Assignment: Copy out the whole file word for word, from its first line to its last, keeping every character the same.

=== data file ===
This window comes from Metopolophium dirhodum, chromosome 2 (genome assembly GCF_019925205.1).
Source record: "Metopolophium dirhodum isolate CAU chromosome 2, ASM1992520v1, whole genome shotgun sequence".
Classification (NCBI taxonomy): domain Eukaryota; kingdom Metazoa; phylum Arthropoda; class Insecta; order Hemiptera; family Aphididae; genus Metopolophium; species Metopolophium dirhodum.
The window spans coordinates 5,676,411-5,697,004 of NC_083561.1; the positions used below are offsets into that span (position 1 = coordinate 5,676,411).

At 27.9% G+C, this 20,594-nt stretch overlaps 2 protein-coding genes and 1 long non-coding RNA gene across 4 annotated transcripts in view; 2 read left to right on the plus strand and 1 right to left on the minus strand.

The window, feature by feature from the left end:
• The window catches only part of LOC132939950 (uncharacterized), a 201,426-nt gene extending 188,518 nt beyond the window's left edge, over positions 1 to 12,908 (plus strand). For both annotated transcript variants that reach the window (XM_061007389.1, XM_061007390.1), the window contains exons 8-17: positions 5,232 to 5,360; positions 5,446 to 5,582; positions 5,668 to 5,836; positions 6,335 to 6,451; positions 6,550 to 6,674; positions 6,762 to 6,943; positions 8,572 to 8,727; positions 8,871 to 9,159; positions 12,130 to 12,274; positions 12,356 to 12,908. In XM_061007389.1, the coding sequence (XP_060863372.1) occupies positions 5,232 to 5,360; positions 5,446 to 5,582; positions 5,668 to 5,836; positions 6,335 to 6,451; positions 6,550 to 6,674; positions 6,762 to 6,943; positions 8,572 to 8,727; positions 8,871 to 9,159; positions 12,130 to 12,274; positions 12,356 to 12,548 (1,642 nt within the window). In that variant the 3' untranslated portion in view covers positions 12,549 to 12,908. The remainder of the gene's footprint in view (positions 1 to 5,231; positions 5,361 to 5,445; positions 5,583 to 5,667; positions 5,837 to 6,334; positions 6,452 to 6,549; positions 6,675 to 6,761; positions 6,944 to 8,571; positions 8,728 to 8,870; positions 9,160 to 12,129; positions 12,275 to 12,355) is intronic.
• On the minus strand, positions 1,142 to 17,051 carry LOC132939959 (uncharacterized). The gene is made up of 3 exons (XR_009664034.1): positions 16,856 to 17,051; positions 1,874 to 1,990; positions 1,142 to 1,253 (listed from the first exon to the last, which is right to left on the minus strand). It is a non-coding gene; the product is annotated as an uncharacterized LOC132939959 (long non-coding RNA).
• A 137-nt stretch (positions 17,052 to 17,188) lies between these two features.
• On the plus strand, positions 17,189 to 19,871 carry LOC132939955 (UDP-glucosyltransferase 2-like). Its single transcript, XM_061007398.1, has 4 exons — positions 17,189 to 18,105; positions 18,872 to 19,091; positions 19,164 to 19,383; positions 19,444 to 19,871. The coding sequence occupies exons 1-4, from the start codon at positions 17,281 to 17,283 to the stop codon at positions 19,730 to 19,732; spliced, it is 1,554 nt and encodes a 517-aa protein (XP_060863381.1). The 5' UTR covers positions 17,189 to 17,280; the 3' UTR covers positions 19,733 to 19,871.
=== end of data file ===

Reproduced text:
This window comes from Metopolophium dirhodum, chromosome 2 (genome assembly GCF_019925205.1).
Source record: "Metopolophium dirhodum isolate CAU chromosome 2, ASM1992520v1, whole genome shotgun sequence".
Classification (NCBI taxonomy): domain Eukaryota; kingdom Metazoa; phylum Arthropoda; class Insecta; order Hemiptera; family Aphididae; genus Metopolophium; species Metopolophium dirhodum.
The window spans coordinates 5,676,411-5,697,004 of NC_083561.1; the positions used below are offsets into that span (position 1 = coordinate 5,676,411).

At 27.9% G+C, this 20,594-nt stretch overlaps 2 protein-coding genes and 1 long non-coding RNA gene across 4 annotated transcripts in view; 2 read left to right on the plus strand and 1 right to left on the minus strand.

The window, feature by feature from the left end:
• The window catches only part of LOC132939950 (uncharacterized), a 201,426-nt gene extending 188,518 nt beyond the window's left edge, over positions 1 to 12,908 (plus strand). For both annotated transcript variants that reach the window (XM_061007389.1, XM_061007390.1), the window contains exons 8-17: positions 5,232 to 5,360; positions 5,446 to 5,582; positions 5,668 to 5,836; positions 6,335 to 6,451; positions 6,550 to 6,674; positions 6,762 to 6,943; positions 8,572 to 8,727; positions 8,871 to 9,159; positions 12,130 to 12,274; positions 12,356 to 12,908. In XM_061007389.1, the coding sequence (XP_060863372.1) occupies positions 5,232 to 5,360; positions 5,446 to 5,582; positions 5,668 to 5,836; positions 6,335 to 6,451; positions 6,550 to 6,674; positions 6,762 to 6,943; positions 8,572 to 8,727; positions 8,871 to 9,159; positions 12,130 to 12,274; positions 12,356 to 12,548 (1,642 nt within the window). In that variant the 3' untranslated portion in view covers positions 12,549 to 12,908. The remainder of the gene's footprint in view (positions 1 to 5,231; positions 5,361 to 5,445; positions 5,583 to 5,667; positions 5,837 to 6,334; positions 6,452 to 6,549; positions 6,675 to 6,761; positions 6,944 to 8,571; positions 8,728 to 8,870; positions 9,160 to 12,129; positions 12,275 to 12,355) is intronic.
• On the minus strand, positions 1,142 to 17,051 carry LOC132939959 (uncharacterized). The gene is made up of 3 exons (XR_009664034.1): positions 16,856 to 17,051; positions 1,874 to 1,990; positions 1,142 to 1,253 (listed from the first exon to the last, which is right to left on the minus strand). It is a non-coding gene; the product is annotated as an uncharacterized LOC132939959 (long non-coding RNA).
• A 137-nt stretch (positions 17,052 to 17,188) lies between these two features.
• On the plus strand, positions 17,189 to 19,871 carry LOC132939955 (UDP-glucosyltransferase 2-like). Its single transcript, XM_061007398.1, has 4 exons — positions 17,189 to 18,105; positions 18,872 to 19,091; positions 19,164 to 19,383; positions 19,444 to 19,871. The coding sequence occupies exons 1-4, from the start codon at positions 17,281 to 17,283 to the stop codon at positions 19,730 to 19,732; spliced, it is 1,554 nt and encodes a 517-aa protein (XP_060863381.1). The 5' UTR covers positions 17,189 to 17,280; the 3' UTR covers positions 19,733 to 19,871.